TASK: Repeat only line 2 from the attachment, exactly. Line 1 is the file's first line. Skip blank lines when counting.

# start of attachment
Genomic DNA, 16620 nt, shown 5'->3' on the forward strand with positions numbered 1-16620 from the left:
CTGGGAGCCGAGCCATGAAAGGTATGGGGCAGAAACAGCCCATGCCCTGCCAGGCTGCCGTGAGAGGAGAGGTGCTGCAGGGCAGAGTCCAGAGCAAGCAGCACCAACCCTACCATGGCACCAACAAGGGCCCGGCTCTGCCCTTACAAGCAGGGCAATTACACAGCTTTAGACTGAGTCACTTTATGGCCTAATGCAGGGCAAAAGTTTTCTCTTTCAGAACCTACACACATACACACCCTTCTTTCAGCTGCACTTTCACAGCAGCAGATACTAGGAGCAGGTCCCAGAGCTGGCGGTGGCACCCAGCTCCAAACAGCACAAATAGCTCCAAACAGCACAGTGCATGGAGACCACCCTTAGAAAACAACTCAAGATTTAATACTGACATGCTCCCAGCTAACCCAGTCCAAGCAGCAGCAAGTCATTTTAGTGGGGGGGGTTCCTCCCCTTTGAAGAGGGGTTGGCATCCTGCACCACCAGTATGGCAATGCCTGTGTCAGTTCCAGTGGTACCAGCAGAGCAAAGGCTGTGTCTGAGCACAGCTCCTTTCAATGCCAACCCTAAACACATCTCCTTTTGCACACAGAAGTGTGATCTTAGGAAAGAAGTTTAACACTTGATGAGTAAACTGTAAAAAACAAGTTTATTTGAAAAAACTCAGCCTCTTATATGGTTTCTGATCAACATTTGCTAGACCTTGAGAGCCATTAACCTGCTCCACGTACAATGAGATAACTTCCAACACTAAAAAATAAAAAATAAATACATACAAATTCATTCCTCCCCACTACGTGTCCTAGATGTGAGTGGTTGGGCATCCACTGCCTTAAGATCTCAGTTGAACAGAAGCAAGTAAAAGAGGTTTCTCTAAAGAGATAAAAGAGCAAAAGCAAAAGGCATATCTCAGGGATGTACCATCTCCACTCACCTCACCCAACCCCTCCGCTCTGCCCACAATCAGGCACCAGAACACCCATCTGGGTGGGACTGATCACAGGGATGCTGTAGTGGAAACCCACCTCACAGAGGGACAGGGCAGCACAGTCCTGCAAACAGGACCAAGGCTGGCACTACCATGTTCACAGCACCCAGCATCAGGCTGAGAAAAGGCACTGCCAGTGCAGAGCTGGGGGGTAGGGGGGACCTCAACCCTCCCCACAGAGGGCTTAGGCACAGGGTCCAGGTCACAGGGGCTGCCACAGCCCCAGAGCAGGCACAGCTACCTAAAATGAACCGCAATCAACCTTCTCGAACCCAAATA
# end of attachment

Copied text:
CTGGGAGCCGAGCCATGAAAGGTATGGGGCAGAAACAGCCCATGCCCTGCCAGGCTGCCGTGAGAGGAGAGGTGCTGCAGGGCAGAGTCCAGAGCAAGCAGCACCAACCCTACCATGGCACCAACAAGGGCCCGGCTCTGCCCTTACAAGCAGGGCAATTACACAGCTTTAGACTGAGTCACTTTATGGCCTAATGCAGGGCAAAAGTTTTCTCTTTCAGAACCTACACACATACACACCCTTCTTTCAGCTGCACTTTCACAGCAGCAGATACTAGGAGCAGGTCCCAGAGCTGGCGGTGGCACCCAGCTCCAAACAGCACAAATAGCTCCAAACAGCACAGTGCATGGAGACCACCCTTAGAAAACAACTCAAGATTTAATACTGACATGCTCCCAGCTAACCCAGTCCAAGCAGCAGCAAGTCATTTTAGTGGGGGGGGTTCCTCCCCTTTGAAGAGGGGTTGGCATCCTGCACCACCAGTATGGCAATGCCTGTGTCAGTTCCAGTGGTACCAGCAGAGCAAAGGCTGTGTCTGAGCACAGCTCCTTTCAATGCCAACCCTAAACACATCTCCTTTTGCACACAGAAGTGTGATCTTAGGAAAGAAGTTTAACACTTGATGAGTAAACTGTAAAAAACAAGTTTATTTGAAAAAACTCAGCCTCTTATATGGTTTCTGATCAACATTTGCTAGACCTTGAGAGCCATTAACCTGCTCCACGTACAATGAGATAACTTCCAACACTAAAAAATAAAAAATAAATACATACAAATTCATTCCTCCCCACTACGTGTCCTAGATGTGAGTGGTTGGGCATCCACTGCCTTAAGATCTCAGTTGAACAGAAGCAAGTAAAAGAGGTTTCTCTAAAGAGATAAAAGAGCAAAAGCAAAAGGCATATCTCAGGGATGTACCATCTCCACTCACCTCACCCAACCCCTCCGCTCTGCCCACAATCAGGCACCAGAACACCCATCTGGGTGGGACTGATCACAGGGATGCTGTAGTGGAAACCCACCTCACAGAGGGACAGGGCAGCACAGTCCTGCAAACAGGACCAAGGCTGGCACTACCATGTTCACAGCACCCAGCATCAGGCTGAGAAAAGGCACTGCCAGTGCAGAGCTGGGGGGTAGGGGGGACCTCAACCCTCCCCACAGAGGGCTTAGGCACAGGGTCCAGGTCACAGGGGCTGCCACAGCCCCAGAGCAGGCACAGCTACCTAAAATGAACCGCAATCAACCTTCTCGAACCCAAATA